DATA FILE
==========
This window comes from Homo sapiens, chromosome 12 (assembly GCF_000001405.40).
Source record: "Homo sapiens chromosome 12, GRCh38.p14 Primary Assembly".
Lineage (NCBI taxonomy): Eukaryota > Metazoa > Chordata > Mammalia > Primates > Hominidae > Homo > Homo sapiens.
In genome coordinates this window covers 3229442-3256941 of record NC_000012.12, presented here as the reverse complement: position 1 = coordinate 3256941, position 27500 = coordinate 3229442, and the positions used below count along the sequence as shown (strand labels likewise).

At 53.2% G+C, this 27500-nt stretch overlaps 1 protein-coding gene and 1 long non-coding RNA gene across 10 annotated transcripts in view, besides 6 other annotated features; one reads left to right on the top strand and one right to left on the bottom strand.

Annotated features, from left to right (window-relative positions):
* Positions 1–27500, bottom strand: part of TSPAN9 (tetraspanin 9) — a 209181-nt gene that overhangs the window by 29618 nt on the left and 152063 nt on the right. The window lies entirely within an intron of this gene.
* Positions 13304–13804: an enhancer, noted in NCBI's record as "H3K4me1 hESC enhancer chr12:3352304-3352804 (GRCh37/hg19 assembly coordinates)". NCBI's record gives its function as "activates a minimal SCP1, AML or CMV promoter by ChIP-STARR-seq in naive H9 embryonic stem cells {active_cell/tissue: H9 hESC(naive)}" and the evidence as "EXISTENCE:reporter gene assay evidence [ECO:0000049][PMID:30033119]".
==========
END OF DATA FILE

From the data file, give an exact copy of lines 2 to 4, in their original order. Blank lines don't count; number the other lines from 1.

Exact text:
Source record: "Homo sapiens chromosome 12, GRCh38.p14 Primary Assembly".
Lineage (NCBI taxonomy): Eukaryota > Metazoa > Chordata > Mammalia > Primates > Hominidae > Homo > Homo sapiens.
In genome coordinates this window covers 3229442-3256941 of record NC_000012.12, presented here as the reverse complement: position 1 = coordinate 3256941, position 27500 = coordinate 3229442, and the positions used below count along the sequence as shown (strand labels likewise).